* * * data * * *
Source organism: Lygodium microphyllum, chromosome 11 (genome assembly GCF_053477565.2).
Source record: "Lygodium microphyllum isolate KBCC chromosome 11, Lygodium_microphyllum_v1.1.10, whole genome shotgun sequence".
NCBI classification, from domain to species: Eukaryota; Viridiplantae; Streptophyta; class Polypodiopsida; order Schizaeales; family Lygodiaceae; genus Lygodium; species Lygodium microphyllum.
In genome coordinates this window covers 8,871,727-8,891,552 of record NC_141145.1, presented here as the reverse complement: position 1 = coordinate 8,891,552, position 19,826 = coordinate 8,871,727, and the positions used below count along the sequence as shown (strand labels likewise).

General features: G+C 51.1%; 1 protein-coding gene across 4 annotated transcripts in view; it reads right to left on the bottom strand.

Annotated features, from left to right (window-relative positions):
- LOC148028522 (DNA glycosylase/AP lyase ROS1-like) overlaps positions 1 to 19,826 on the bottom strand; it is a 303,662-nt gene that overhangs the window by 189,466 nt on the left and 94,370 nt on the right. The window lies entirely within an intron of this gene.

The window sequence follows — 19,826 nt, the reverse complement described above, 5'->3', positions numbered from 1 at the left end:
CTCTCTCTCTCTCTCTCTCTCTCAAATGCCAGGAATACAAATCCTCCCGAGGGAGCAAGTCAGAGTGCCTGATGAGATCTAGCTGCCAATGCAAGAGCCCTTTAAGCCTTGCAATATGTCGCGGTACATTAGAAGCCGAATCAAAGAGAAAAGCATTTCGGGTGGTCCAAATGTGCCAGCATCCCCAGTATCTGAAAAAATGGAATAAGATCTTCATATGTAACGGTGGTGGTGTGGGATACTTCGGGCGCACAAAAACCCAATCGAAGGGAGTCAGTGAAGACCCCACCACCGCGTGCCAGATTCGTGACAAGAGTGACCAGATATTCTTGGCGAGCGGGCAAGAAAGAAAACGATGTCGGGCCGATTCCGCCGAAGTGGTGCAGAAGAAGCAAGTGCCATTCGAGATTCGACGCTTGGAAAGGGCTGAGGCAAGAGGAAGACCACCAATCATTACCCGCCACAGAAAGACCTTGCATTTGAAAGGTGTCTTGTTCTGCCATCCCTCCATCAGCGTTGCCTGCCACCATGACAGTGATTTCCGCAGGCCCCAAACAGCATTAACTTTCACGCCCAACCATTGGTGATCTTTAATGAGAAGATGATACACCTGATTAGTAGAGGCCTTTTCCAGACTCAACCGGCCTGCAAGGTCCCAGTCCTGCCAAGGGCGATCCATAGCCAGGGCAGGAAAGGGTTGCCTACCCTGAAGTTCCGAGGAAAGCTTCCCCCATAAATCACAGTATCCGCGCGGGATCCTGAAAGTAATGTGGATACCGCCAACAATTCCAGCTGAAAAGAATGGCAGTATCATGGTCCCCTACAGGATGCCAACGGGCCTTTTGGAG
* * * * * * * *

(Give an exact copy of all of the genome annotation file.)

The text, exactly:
Source organism: Lygodium microphyllum, chromosome 11 (genome assembly GCF_053477565.2).
Source record: "Lygodium microphyllum isolate KBCC chromosome 11, Lygodium_microphyllum_v1.1.10, whole genome shotgun sequence".
NCBI classification, from domain to species: Eukaryota; Viridiplantae; Streptophyta; class Polypodiopsida; order Schizaeales; family Lygodiaceae; genus Lygodium; species Lygodium microphyllum.
In genome coordinates this window covers 8,871,727-8,891,552 of record NC_141145.1, presented here as the reverse complement: position 1 = coordinate 8,891,552, position 19,826 = coordinate 8,871,727, and the positions used below count along the sequence as shown (strand labels likewise).

General features: G+C 51.1%; 1 protein-coding gene across 4 annotated transcripts in view; it reads right to left on the bottom strand.

Annotated features, from left to right (window-relative positions):
- LOC148028522 (DNA glycosylase/AP lyase ROS1-like) overlaps positions 1 to 19,826 on the bottom strand; it is a 303,662-nt gene that overhangs the window by 189,466 nt on the left and 94,370 nt on the right. The window lies entirely within an intron of this gene.

The window sequence follows — 19,826 nt, the reverse complement described above, 5'->3', positions numbered from 1 at the left end:
CTCTCTCTCTCTCTCTCTCTCTCAAATGCCAGGAATACAAATCCTCCCGAGGGAGCAAGTCAGAGTGCCTGATGAGATCTAGCTGCCAATGCAAGAGCCCTTTAAGCCTTGCAATATGTCGCGGTACATTAGAAGCCGAATCAAAGAGAAAAGCATTTCGGGTGGTCCAAATGTGCCAGCATCCCCAGTATCTGAAAAAATGGAATAAGATCTTCATATGTAACGGTGGTGGTGTGGGATACTTCGGGCGCACAAAAACCCAATCGAAGGGAGTCAGTGAAGACCCCACCACCGCGTGCCAGATTCGTGACAAGAGTGACCAGATATTCTTGGCGAGCGGGCAAGAAAGAAAACGATGTCGGGCCGATTCCGCCGAAGTGGTGCAGAAGAAGCAAGTGCCATTCGAGATTCGACGCTTGGAAAGGGCTGAGGCAAGAGGAAGACCACCAATCATTACCCGCCACAGAAAGACCTTGCATTTGAAAGGTGTCTTGTTCTGCCATCCCTCCATCAGCGTTGCCTGCCACCATGACAGTGATTTCCGCAGGCCCCAAACAGCATTAACTTTCACGCCCAACCATTGGTGATCTTTAATGAGAAGATGATACACCTGATTAGTAGAGGCCTTTTCCAGACTCAACCGGCCTGCAAGGTCCCAGTCCTGCCAAGGGCGATCCATAGCCAGGGCAGGAAAGGGTTGCCTACCCTGAAGTTCCGAGGAAAGCTTCCCCCATAAATCACAGTATCCGCGCGGGATCCTGAAAGTAATGTGGATACCGCCAACAATTCCAGCTGAAAAGAATGGCAGTATCATGGTCCCCTACAGGATGCCAACGGGCCTTTTGGAG